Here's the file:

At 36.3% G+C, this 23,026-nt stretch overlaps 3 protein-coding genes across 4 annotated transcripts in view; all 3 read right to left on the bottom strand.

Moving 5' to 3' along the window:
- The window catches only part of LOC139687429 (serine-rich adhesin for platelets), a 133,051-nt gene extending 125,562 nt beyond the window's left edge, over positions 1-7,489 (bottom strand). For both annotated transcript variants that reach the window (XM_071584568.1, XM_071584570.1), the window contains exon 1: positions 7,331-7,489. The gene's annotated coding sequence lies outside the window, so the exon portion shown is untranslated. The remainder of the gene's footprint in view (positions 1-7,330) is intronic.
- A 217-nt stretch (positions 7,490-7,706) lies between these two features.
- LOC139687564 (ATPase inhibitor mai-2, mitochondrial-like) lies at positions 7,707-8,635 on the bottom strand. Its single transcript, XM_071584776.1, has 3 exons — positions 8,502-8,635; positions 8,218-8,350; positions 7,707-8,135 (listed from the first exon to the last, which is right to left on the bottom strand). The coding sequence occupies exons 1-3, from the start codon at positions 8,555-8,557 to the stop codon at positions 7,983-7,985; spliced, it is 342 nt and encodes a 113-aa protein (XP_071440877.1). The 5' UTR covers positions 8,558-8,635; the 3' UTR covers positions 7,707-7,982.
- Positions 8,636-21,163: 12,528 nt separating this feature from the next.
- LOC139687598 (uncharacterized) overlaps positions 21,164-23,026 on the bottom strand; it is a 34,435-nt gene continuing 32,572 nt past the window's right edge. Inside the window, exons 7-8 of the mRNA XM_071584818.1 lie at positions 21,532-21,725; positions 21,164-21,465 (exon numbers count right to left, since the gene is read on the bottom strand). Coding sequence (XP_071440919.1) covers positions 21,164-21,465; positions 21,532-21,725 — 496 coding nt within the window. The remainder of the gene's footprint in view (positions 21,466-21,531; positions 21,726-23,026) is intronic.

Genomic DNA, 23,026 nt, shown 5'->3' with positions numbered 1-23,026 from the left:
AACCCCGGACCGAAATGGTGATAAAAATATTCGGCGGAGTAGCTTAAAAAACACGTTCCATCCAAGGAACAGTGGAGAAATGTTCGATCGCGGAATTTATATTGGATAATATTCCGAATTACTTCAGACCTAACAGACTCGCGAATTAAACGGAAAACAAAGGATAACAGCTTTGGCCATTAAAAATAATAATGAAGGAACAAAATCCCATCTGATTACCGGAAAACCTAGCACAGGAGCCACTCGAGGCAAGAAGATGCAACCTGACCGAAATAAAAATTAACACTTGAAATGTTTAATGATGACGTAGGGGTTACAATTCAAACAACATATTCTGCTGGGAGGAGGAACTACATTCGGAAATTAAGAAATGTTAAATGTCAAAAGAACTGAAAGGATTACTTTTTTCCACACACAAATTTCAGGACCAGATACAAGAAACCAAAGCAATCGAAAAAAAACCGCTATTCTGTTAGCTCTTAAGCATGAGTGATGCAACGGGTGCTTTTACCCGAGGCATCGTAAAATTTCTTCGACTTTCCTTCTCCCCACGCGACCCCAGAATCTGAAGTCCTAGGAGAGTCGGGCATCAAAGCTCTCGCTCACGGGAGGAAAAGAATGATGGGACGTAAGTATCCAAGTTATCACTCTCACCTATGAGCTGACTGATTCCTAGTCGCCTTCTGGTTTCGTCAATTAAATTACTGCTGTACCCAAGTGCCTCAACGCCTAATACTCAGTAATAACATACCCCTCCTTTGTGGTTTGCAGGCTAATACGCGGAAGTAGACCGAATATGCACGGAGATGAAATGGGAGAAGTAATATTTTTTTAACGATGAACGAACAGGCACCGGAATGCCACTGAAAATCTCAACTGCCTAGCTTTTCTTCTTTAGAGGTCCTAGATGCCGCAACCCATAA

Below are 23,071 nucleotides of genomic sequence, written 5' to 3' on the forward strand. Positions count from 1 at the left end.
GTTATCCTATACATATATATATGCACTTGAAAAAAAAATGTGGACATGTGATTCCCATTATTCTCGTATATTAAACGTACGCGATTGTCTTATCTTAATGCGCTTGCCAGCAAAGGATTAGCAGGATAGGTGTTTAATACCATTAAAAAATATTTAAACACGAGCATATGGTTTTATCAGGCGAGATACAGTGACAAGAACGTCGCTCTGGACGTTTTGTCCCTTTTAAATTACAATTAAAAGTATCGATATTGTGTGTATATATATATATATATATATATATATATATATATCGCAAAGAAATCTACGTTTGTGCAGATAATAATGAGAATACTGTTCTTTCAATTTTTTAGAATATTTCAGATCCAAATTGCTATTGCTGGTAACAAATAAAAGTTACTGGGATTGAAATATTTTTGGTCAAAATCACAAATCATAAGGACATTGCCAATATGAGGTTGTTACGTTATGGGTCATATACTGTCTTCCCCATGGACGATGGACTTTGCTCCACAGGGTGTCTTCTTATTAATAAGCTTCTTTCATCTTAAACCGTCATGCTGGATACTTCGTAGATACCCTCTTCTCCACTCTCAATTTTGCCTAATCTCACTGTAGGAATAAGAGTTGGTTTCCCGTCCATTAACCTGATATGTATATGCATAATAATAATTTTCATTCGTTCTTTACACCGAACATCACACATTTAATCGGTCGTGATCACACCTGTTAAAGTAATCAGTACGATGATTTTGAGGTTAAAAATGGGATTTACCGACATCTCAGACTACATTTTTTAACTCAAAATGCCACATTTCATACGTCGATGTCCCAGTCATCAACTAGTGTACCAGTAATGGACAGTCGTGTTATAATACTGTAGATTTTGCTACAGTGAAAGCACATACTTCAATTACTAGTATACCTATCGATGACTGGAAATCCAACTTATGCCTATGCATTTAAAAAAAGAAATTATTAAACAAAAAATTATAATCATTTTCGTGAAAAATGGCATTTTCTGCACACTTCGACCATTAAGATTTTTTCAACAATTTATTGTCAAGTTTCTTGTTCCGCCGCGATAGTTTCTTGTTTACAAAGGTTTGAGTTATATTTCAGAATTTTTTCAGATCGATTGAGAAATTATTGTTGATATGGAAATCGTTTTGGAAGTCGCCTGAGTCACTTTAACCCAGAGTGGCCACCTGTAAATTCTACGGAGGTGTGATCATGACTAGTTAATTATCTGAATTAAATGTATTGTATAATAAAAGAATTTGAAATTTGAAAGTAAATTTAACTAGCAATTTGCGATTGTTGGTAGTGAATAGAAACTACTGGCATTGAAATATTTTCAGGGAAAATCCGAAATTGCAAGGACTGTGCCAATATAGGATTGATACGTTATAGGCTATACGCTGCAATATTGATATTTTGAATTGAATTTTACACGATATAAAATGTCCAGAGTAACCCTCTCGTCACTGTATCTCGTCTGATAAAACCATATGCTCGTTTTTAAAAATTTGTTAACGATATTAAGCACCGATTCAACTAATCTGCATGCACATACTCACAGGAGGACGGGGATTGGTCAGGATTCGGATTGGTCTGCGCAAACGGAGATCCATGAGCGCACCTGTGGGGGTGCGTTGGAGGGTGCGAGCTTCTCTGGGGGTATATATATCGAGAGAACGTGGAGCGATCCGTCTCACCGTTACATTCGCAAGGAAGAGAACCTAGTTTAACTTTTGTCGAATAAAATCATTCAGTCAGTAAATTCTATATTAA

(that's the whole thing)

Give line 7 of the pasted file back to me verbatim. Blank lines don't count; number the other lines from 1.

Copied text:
- LOC139687598 (uncharacterized) overlaps positions 21,164-23,026 on the bottom strand; it is a 34,435-nt gene continuing 32,572 nt past the window's right edge. Inside the window, exons 7-8 of the mRNA XM_071584818.1 lie at positions 21,532-21,725; positions 21,164-21,465 (exon numbers count right to left, since the gene is read on the bottom strand). Coding sequence (XP_071440919.1) covers positions 21,164-21,465; positions 21,532-21,725 — 496 coding nt within the window. The remainder of the gene's footprint in view (positions 21,466-21,531; positions 21,726-23,026) is intronic.